Issues like this along with often under-resourced government partners have compelled communities to join forces and build a movement to co-manage natural resources with our state.

Hawaiian language is an official language of Hawaiʻi, although it was once suppressed by the government – an experience similar to that of Indigenous people worldwide. At the time of the overthrow, the Hawaiian nation was one of the most literate in the world.

With this suppression came the loss of a vernacular that was very intimate to the Hawaiian environment and identity. Today there is a growing generation fluent in Hawaiian and the community in general has increased familiarity with certain terms and the traditional ecological knowledge and concepts they embody.

Language revival has opened up pathways. Upon the land people are finding the deeper nuanced meanings and purpose for traditional place names. Many of our political boundaries are still shaped by the land management divisions of the past. Even in the ocean, traditional names of fishing grounds, stories of long-lost harvesting and management practices are also being revived.

The name of my organization – Kuaʻāina Ulu ʻAuamo (KUA) – means “grassroots growing through shared responsibility”. KUA means backbone. It is our first year as an IUCN member. Meeting a global peer network was an exciting opportunity, especially with the IUCN World Conservation Congress 2016 coming to Hawaiʻi this September. KUA facilitates grassroots peer networks. It was nice to be a participant for once.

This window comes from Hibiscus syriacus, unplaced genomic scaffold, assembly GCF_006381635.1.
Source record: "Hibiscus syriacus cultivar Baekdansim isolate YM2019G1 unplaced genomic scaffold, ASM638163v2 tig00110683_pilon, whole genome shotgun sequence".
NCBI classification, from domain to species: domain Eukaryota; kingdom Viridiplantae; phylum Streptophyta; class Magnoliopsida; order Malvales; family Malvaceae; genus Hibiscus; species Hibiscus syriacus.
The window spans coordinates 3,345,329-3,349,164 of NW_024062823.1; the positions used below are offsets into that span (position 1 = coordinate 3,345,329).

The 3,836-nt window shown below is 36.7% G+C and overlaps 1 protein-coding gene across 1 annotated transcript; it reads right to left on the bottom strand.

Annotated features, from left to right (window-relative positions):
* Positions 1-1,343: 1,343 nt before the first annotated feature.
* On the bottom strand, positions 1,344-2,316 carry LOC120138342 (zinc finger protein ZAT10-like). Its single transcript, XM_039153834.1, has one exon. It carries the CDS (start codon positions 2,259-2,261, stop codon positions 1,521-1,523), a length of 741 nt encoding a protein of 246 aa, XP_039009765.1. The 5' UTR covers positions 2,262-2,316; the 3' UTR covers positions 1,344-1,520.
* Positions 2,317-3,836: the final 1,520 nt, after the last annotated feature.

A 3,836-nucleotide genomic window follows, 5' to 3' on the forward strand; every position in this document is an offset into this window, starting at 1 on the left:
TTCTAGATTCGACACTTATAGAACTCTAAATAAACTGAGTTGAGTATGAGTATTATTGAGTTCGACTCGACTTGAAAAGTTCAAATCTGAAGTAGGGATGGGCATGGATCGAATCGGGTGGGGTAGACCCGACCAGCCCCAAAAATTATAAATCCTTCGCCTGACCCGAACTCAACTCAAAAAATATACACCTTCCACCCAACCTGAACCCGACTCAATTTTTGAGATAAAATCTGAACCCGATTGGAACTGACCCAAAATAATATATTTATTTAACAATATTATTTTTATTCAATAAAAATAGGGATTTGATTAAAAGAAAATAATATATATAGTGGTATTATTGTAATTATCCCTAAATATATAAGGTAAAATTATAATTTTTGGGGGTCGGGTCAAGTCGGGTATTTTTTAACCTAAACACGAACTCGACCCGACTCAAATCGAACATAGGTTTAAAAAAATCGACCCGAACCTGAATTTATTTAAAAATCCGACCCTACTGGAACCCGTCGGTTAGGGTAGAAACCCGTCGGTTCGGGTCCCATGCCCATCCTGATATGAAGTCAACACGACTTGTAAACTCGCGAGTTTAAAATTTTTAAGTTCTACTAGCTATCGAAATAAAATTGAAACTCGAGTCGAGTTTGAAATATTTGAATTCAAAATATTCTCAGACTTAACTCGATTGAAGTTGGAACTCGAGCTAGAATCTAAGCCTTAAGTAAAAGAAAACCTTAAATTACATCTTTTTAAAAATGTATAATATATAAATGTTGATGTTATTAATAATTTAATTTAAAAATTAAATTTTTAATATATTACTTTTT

Though many of our member peers from Europe, Oceania, Asia, North America and Africa were not able to make it, I was blessed to learn from our peers in South America. We were hosted by Guatemala-based Mayan organizations Sotz’il (Ramiro Batzin and team) and Ak Tenamit (Lola Cabnal).

I was inspired by all the people I met, their character and world view, their passion and perseverance in the hard and essential work they all do. I hope that they, our colleagues who couldn’t make it and indigenous peers around the globe might join Hawaiʻi’s grassroots leaders for our pre-Congress gathering in the days before the IUCN Congress 2016 begins.

“Ua mau ke ea o ka ʻāina I ka pono.”


May the life/governance of the land be perpetuated in righteousness.

For more information on the IUCN World Conservation Congress, see here:  http://www.iucnworldconservationcongress.org/

 

This blog was written following a meeting of Indigenous People Organisation IUCN Members, convened by the People in Nature (PiN) Knowledge Basket Steering Group recently to discuss the current conceptual framing of the knowledge basket and their participation in the development of an approach relevant to their needs. Held in Antigua, Guatemala, on 25-27 April, 2016, the meeting was hosted by the Centre for Maya Research and Development (SOTZ’IL) and was attended by Ak’Tenamit Association, Fundación para la Promoción del Conocimiento Indígena (FPCI), Centro para el Desarrollo del Indigena, MOPAWI and Kua'āina Ulu 'Auamo (KUA).

The aim of PiN is to promote learning to improve our understanding of how nature contributes to local livelihoods and well-being of indigenous peoples and local communities.

For more information on People in Nature, see here.

[1]He ali‘i ka ‘āina; he kauwa ke kanaka.”